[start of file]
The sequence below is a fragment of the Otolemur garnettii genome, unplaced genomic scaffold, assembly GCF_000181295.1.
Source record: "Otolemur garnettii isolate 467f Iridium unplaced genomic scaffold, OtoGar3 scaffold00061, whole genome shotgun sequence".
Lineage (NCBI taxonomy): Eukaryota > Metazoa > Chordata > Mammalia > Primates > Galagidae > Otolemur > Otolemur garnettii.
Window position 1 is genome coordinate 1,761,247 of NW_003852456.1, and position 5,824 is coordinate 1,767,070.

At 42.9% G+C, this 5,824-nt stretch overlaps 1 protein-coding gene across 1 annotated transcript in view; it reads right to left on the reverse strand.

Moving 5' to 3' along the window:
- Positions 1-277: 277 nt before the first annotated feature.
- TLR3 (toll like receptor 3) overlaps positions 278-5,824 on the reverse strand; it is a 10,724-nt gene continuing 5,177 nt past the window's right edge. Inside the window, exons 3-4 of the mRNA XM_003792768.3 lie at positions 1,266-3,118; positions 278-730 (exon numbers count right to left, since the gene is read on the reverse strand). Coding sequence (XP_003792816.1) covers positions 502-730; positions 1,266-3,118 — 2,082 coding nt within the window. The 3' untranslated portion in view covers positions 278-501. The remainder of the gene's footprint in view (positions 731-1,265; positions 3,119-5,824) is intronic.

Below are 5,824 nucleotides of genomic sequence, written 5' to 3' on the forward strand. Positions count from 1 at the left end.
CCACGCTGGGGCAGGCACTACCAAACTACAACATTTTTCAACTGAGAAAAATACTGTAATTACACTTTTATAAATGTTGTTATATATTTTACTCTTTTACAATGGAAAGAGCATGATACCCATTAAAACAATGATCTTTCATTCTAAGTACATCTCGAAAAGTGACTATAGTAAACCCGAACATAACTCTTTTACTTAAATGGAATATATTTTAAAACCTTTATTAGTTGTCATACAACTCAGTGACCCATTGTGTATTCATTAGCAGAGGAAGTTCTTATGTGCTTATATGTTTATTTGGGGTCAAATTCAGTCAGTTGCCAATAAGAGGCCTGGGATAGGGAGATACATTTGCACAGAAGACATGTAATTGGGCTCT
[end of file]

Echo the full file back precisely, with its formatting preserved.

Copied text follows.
The sequence below is a fragment of the Otolemur garnettii genome, unplaced genomic scaffold, assembly GCF_000181295.1.
Source record: "Otolemur garnettii isolate 467f Iridium unplaced genomic scaffold, OtoGar3 scaffold00061, whole genome shotgun sequence".
Lineage (NCBI taxonomy): Eukaryota > Metazoa > Chordata > Mammalia > Primates > Galagidae > Otolemur > Otolemur garnettii.
Window position 1 is genome coordinate 1,761,247 of NW_003852456.1, and position 5,824 is coordinate 1,767,070.

At 42.9% G+C, this 5,824-nt stretch overlaps 1 protein-coding gene across 1 annotated transcript in view; it reads right to left on the reverse strand.

Moving 5' to 3' along the window:
- Positions 1-277: 277 nt before the first annotated feature.
- TLR3 (toll like receptor 3) overlaps positions 278-5,824 on the reverse strand; it is a 10,724-nt gene continuing 5,177 nt past the window's right edge. Inside the window, exons 3-4 of the mRNA XM_003792768.3 lie at positions 1,266-3,118; positions 278-730 (exon numbers count right to left, since the gene is read on the reverse strand). Coding sequence (XP_003792816.1) covers positions 502-730; positions 1,266-3,118 — 2,082 coding nt within the window. The 3' untranslated portion in view covers positions 278-501. The remainder of the gene's footprint in view (positions 731-1,265; positions 3,119-5,824) is intronic.

Below are 5,824 nucleotides of genomic sequence, written 5' to 3' on the forward strand. Positions count from 1 at the left end.
CCACGCTGGGGCAGGCACTACCAAACTACAACATTTTTCAACTGAGAAAAATACTGTAATTACACTTTTATAAATGTTGTTATATATTTTACTCTTTTACAATGGAAAGAGCATGATACCCATTAAAACAATGATCTTTCATTCTAAGTACATCTCGAAAAGTGACTATAGTAAACCCGAACATAACTCTTTTACTTAAATGGAATATATTTTAAAACCTTTATTAGTTGTCATACAACTCAGTGACCCATTGTGTATTCATTAGCAGAGGAAGTTCTTATGTGCTTATATGTTTATTTGGGGTCAAATTCAGTCAGTTGCCAATAAGAGGCCTGGGATAGGGAGATACATTTGCACAGAAGACATGTAATTGGGCTCT